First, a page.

SACRAMENTO — Gov. Gavin Newsom announced Tuesday night he signed a bill that accelerates the timing of California’s collegiate athlete pay law, making it effective Wednesday instead of in 2023.
The Golden State’s Fair Pay to Play Act, a first-in-the-nation bill signed in 2019 alongside NCAA and professional athletes, allowed student-athletes to profit from their name, image and likeness, which until recently wasn’t allowed due to strict amateurism rules. Ever since the California law went into effect, other states and even the NCAA itself have followed suit.
"California led the charge against the unjust power imbalance in college sports, launching a national movement and spurring long-overdue changes in this multibillion-dollar enterprise," Newsom said in a statement. "I’m proud to build on our leadership with today’s legislation to expand and protect our college athletes’ rights to reap the rewards from their sacrifices and success."
Newsom on Tuesday signed Senate Bill 26, which moved up the implementation date of California’s athlete pay law from Jan. 1, 2023, to Sept. 1. State legislators wanted SB 26 to take effect immediately so the state’s colleges and universities wouldn’t be confused by the NCAA’s interim suspension of its rules against name, image and likeness compensation.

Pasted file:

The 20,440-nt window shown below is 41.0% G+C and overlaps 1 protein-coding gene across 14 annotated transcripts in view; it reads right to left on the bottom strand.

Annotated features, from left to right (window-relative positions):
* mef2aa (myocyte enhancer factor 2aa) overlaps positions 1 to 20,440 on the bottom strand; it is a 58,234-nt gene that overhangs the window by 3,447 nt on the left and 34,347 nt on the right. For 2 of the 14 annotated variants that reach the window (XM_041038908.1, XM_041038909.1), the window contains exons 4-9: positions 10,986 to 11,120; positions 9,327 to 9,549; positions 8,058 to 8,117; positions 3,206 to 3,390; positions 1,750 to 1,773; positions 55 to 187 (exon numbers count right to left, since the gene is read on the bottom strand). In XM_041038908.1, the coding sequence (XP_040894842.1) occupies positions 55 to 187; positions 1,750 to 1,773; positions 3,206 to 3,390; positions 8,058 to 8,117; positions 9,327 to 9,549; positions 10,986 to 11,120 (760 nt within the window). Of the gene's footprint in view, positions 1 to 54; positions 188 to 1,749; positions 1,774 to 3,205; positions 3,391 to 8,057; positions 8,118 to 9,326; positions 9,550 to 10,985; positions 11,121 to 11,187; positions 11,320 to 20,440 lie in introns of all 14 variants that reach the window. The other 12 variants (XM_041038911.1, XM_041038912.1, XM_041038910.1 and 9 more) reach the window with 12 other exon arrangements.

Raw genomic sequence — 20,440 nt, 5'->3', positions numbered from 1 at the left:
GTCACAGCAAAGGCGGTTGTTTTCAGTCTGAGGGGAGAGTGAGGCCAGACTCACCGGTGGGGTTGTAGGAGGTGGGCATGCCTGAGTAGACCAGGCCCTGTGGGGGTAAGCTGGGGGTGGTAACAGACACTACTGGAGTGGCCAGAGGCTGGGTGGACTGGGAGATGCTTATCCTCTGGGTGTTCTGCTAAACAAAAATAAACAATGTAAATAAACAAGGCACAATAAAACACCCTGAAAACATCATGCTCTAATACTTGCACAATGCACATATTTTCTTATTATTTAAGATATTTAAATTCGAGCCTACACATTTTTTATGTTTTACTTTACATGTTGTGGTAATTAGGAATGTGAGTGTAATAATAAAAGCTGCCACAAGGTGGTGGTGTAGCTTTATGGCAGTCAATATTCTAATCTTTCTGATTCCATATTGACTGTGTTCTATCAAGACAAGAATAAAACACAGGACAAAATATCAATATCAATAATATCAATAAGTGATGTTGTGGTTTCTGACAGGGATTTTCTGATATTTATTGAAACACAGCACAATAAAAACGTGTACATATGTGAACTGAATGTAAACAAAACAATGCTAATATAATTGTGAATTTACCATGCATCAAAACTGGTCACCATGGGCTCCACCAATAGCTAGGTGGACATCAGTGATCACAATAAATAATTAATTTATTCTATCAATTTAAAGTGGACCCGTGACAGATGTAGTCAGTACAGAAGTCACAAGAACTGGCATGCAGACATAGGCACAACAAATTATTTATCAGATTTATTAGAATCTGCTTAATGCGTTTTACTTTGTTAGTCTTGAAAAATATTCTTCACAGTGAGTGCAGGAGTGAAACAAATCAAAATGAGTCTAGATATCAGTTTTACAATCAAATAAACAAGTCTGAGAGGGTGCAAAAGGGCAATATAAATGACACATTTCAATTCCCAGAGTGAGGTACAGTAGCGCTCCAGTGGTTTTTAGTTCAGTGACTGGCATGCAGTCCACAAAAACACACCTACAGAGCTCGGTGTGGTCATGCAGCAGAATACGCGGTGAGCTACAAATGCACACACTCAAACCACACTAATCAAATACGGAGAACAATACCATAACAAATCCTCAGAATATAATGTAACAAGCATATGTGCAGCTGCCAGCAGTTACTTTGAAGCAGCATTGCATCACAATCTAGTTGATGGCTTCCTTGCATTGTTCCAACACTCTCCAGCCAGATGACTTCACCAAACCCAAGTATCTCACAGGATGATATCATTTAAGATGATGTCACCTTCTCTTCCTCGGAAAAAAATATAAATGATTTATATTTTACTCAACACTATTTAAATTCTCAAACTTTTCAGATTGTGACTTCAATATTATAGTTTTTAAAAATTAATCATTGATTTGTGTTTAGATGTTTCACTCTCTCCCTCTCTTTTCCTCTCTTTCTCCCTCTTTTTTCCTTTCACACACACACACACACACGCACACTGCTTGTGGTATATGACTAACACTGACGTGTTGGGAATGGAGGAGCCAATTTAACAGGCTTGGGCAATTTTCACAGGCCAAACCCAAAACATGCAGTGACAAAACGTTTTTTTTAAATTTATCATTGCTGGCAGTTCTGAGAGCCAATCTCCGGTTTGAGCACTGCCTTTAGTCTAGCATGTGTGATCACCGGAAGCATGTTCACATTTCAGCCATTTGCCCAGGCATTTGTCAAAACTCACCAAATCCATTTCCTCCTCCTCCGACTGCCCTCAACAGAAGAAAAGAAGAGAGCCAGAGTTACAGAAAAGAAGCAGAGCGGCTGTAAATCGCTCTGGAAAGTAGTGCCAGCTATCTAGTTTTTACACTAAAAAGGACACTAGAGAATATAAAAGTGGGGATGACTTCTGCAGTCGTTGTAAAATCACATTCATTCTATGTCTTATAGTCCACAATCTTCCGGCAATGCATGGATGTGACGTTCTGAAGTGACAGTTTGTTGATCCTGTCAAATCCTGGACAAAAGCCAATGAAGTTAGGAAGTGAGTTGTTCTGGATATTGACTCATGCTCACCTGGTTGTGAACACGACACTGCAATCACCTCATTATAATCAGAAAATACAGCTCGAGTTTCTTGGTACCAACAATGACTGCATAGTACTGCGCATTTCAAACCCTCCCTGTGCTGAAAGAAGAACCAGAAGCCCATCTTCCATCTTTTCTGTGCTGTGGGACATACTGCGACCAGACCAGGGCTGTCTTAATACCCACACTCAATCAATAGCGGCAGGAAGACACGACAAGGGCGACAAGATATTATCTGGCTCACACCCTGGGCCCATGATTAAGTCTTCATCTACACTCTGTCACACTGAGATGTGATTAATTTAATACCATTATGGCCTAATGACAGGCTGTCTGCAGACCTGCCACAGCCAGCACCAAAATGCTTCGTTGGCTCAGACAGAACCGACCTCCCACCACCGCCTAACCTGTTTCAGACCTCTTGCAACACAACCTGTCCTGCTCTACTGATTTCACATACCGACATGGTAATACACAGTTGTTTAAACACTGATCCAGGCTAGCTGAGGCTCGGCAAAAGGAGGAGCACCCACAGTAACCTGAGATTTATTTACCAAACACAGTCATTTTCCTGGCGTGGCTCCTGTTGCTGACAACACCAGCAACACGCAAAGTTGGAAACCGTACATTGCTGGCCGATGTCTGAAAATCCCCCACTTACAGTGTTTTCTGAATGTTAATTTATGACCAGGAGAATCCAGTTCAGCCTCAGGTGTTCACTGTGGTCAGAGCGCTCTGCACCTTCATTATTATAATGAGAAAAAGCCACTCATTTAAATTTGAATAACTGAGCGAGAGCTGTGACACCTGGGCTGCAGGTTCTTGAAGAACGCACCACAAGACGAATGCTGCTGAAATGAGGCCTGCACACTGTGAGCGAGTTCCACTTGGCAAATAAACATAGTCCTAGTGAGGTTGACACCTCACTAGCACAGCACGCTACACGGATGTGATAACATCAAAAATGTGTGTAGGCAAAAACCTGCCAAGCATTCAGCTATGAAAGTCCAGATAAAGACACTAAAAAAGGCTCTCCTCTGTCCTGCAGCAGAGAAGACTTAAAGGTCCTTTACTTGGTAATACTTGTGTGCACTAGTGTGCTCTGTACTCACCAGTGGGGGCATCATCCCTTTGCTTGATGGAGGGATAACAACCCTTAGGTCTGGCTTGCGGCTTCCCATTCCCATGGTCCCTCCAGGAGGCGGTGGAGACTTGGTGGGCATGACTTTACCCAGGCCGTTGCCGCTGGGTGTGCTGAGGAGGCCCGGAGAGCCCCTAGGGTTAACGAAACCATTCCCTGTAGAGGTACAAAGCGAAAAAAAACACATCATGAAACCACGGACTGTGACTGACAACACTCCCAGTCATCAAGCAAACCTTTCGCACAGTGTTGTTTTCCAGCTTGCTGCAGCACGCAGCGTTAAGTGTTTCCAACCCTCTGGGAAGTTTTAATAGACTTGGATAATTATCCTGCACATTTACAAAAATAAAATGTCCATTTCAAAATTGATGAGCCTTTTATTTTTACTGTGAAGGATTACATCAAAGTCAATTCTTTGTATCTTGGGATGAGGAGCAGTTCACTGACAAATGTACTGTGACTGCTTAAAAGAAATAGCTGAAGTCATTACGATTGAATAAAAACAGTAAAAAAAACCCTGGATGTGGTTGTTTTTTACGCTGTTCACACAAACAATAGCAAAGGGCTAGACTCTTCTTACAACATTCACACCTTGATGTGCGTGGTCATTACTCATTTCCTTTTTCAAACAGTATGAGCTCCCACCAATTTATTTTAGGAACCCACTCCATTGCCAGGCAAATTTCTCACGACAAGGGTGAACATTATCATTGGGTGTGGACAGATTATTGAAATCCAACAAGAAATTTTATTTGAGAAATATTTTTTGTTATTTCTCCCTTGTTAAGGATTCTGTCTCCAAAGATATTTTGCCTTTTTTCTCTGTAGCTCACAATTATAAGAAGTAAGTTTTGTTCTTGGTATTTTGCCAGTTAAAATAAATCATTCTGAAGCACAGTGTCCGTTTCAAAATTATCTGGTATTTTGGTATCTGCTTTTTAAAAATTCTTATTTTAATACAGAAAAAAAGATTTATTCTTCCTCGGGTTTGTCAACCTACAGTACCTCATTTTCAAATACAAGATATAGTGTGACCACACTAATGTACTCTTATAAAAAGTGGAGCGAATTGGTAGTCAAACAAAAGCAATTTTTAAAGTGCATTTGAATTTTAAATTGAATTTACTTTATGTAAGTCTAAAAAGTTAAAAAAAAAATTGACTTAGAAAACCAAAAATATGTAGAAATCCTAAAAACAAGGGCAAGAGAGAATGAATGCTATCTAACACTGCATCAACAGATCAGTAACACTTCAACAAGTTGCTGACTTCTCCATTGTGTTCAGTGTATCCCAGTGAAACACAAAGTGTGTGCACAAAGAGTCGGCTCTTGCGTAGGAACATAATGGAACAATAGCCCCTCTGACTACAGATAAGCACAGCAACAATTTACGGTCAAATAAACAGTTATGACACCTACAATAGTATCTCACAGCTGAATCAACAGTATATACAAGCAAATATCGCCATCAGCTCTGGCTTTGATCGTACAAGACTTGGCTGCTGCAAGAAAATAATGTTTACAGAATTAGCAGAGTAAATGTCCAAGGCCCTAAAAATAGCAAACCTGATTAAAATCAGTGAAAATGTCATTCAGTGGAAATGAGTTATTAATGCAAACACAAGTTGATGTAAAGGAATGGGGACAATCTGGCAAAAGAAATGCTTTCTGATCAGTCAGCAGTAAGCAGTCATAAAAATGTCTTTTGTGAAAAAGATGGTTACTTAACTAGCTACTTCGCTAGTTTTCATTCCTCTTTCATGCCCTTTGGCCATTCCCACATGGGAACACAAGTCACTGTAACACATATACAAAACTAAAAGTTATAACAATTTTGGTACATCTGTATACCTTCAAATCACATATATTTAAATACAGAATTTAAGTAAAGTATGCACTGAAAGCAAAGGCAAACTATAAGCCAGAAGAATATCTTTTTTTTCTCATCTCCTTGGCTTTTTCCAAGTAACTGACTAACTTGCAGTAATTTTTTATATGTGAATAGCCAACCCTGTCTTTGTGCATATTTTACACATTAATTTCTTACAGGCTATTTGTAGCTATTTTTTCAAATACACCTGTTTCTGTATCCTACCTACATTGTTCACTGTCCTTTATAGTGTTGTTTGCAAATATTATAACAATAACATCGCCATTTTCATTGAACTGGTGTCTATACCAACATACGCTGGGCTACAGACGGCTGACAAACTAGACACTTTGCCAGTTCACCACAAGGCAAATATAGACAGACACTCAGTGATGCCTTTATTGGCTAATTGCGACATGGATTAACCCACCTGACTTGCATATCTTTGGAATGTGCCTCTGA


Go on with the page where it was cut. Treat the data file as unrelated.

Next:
Without California’s law taking effect, universities in the state could develop their own rules, according to Sen. Nancy Skinner (D-Berkeley), one of the authors.
Pressure from states, with California taking the lead and Florida, New York and New Jersey quickly piling on, led to the breakdown of that longstanding NCAA policy. The organization’s unanimous vote last fall came after more than a decade of complaints and festering cynicism over the status of student athletes — who earn nothing while their colleges and coaches reap riches.
SB 26, authored by state Sens. Skinner and Steven Bradford (D-Gardena), received unanimous votes in both houses of the California Legislature in August. The measure would also apply the Fair Pay to Play Act to the state’s community colleges, in addition to expanding athlete compensation to include earnings from their athletic reputation.
Read more: politico.com